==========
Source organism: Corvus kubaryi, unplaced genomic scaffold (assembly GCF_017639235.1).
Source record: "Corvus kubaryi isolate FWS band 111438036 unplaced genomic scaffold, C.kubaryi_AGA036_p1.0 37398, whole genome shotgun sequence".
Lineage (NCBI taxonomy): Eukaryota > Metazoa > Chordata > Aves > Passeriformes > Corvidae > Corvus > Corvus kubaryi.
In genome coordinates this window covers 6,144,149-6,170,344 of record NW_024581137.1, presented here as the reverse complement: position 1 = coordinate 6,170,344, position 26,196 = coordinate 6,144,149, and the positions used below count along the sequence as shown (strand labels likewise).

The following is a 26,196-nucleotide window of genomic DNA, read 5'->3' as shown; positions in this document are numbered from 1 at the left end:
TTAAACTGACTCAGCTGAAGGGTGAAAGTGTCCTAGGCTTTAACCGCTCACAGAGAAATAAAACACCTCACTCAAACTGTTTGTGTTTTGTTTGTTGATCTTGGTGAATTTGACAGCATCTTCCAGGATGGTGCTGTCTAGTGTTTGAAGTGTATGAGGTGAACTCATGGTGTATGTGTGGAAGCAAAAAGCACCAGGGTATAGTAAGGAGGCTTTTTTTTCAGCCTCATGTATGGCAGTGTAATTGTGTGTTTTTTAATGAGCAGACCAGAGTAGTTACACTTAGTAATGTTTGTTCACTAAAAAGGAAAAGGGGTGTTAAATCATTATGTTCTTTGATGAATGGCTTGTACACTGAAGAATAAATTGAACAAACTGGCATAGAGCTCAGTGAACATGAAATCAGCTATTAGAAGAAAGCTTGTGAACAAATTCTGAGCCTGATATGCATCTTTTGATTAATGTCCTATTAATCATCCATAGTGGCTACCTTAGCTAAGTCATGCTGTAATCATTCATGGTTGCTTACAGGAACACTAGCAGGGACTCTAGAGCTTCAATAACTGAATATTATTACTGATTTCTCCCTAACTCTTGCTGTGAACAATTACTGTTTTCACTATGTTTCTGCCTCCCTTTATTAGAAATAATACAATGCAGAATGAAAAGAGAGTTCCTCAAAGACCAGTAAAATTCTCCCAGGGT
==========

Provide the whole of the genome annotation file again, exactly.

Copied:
Source organism: Corvus kubaryi, unplaced genomic scaffold (assembly GCF_017639235.1).
Source record: "Corvus kubaryi isolate FWS band 111438036 unplaced genomic scaffold, C.kubaryi_AGA036_p1.0 37398, whole genome shotgun sequence".
Lineage (NCBI taxonomy): Eukaryota > Metazoa > Chordata > Aves > Passeriformes > Corvidae > Corvus > Corvus kubaryi.
In genome coordinates this window covers 6,144,149-6,170,344 of record NW_024581137.1, presented here as the reverse complement: position 1 = coordinate 6,170,344, position 26,196 = coordinate 6,144,149, and the positions used below count along the sequence as shown (strand labels likewise).

The following is a 26,196-nucleotide window of genomic DNA, read 5'->3' as shown; positions in this document are numbered from 1 at the left end:
TTAAACTGACTCAGCTGAAGGGTGAAAGTGTCCTAGGCTTTAACCGCTCACAGAGAAATAAAACACCTCACTCAAACTGTTTGTGTTTTGTTTGTTGATCTTGGTGAATTTGACAGCATCTTCCAGGATGGTGCTGTCTAGTGTTTGAAGTGTATGAGGTGAACTCATGGTGTATGTGTGGAAGCAAAAAGCACCAGGGTATAGTAAGGAGGCTTTTTTTTCAGCCTCATGTATGGCAGTGTAATTGTGTGTTTTTTAATGAGCAGACCAGAGTAGTTACACTTAGTAATGTTTGTTCACTAAAAAGGAAAAGGGGTGTTAAATCATTATGTTCTTTGATGAATGGCTTGTACACTGAAGAATAAATTGAACAAACTGGCATAGAGCTCAGTGAACATGAAATCAGCTATTAGAAGAAAGCTTGTGAACAAATTCTGAGCCTGATATGCATCTTTTGATTAATGTCCTATTAATCATCCATAGTGGCTACCTTAGCTAAGTCATGCTGTAATCATTCATGGTTGCTTACAGGAACACTAGCAGGGACTCTAGAGCTTCAATAACTGAATATTATTACTGATTTCTCCCTAACTCTTGCTGTGAACAATTACTGTTTTCACTATGTTTCTGCCTCCCTTTATTAGAAATAATACAATGCAGAATGAAAAGAGAGTTCCTCAAAGACCAGTAAAATTCTCCCAGGGT